Nieke Roos
15 September 2020

Eindhoven University of Technology PhD candidate Thomas Neele has developed three techniques for smarter and faster bug checking, based on the model checking method. In his work, carried out in collaboration with ASML, he addresses the infamous state space explosion problem by reducing the number of software states that need to be checked. On 16 September, he’ll defend his thesis, called “Reductions for parity games and model checking.”

Model checking is one of the most rigorous techniques to check software. It looks at all possible things a software system can do, and the states it can be in, to check if it works as required. The challenge is that software often consists of many parts that work in parallel. That can cause an explosion in the number of states that need to be investigated, making model checking costly and perhaps even unmanageable.

The three new reduction techniques Neele developed in his PhD project have one thing in common: they take the requirement of the states in mind. This extra piece of information means it’s easier to see which states don’t need checking. To be able to look at the system’s behavior and requirement at the same time, Neele first developed a new, structured way to show the behavior-requirement combination.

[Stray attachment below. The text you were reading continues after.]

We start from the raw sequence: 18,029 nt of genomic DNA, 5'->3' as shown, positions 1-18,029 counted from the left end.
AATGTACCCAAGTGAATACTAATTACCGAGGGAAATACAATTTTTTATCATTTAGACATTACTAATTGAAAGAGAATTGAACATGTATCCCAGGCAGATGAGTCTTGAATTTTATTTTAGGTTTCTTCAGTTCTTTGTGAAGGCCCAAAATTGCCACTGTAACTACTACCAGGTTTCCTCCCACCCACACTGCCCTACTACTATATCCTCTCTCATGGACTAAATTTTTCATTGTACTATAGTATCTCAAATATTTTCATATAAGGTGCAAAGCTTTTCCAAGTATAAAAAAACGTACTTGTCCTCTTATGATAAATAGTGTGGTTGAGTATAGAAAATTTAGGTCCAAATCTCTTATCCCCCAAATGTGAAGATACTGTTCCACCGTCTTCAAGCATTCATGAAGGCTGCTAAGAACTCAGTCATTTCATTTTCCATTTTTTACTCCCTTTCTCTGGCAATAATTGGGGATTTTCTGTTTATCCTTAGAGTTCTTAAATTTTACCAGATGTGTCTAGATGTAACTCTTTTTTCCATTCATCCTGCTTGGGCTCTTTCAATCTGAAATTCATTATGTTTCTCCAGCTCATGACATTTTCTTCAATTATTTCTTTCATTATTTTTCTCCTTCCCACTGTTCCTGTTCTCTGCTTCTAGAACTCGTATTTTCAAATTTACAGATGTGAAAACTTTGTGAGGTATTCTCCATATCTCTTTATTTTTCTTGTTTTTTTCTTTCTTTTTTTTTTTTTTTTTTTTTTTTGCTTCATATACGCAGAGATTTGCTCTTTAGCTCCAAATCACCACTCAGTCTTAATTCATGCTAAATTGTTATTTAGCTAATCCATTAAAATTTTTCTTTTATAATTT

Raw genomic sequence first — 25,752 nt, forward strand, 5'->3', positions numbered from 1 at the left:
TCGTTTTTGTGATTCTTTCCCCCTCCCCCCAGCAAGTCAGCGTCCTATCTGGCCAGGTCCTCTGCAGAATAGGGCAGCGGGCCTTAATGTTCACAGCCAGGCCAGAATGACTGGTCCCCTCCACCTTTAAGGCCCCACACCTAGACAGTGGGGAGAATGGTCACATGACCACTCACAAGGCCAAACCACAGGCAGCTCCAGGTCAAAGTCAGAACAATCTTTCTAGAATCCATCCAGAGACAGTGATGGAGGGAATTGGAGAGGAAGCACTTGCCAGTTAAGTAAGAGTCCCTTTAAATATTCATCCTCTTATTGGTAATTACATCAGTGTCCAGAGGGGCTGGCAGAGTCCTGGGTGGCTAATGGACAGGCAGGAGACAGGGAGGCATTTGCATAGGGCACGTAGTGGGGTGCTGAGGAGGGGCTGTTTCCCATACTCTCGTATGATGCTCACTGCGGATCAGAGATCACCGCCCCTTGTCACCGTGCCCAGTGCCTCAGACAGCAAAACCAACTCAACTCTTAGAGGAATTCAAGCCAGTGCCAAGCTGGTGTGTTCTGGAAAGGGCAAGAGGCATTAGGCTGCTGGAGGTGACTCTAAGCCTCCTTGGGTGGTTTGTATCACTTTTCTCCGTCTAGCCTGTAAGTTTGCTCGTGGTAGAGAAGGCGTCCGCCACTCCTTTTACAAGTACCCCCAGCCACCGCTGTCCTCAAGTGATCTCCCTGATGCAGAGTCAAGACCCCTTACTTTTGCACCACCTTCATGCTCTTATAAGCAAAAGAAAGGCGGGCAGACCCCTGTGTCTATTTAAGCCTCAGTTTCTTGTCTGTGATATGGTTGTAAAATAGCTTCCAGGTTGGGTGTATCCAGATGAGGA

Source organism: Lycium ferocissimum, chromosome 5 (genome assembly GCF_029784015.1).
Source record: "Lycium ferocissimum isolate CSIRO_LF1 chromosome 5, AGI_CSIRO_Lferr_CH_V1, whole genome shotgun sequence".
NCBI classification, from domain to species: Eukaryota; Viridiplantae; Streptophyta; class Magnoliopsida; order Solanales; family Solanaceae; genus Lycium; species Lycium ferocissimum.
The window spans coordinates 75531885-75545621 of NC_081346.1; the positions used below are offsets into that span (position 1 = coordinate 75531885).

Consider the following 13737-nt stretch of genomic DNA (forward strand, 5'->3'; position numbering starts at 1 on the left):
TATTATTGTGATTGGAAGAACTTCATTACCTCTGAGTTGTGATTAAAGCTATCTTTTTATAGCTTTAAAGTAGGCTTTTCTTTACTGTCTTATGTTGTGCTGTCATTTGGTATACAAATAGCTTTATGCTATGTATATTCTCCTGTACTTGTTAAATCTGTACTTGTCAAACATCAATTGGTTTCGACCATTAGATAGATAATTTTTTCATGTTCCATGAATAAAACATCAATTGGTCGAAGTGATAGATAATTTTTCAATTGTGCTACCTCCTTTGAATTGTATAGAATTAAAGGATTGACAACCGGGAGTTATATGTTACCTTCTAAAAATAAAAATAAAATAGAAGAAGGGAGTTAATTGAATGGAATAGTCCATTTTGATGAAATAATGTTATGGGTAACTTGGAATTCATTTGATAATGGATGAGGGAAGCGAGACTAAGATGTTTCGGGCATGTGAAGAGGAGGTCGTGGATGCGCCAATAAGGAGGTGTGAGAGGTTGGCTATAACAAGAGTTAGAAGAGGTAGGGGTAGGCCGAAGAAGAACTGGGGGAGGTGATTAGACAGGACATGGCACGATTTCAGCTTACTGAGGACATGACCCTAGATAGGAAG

TUE Thomas Neele
PhD student Thomas Neele developed new techniques based on model checking. Credit: Eindhoven University of Technology

The first technique reduces the number of states by grouping similar states together. This even makes it possible to work with an infinite number of states. The second approach checks whether the parts that work in parallel sometimes perform a task independently. In that case, it’s unnecessary to investigate all possible states. The last technique checks whether certain data elements are relevant and removes them if they’re not.

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In the future, these ideas will help to reduce the development cost and time-to-market of safety-critical software. Furthermore, Neele’s techniques can help eliminate dangerous bugs from systems such as airplanes and medical devices. Currently, the application of his ideas, and model checking in general, requires a lot of expertise. To enable widespread adoption, it’s necessary to develop a fully-automated system that decides which approach is most suitable for a particular application.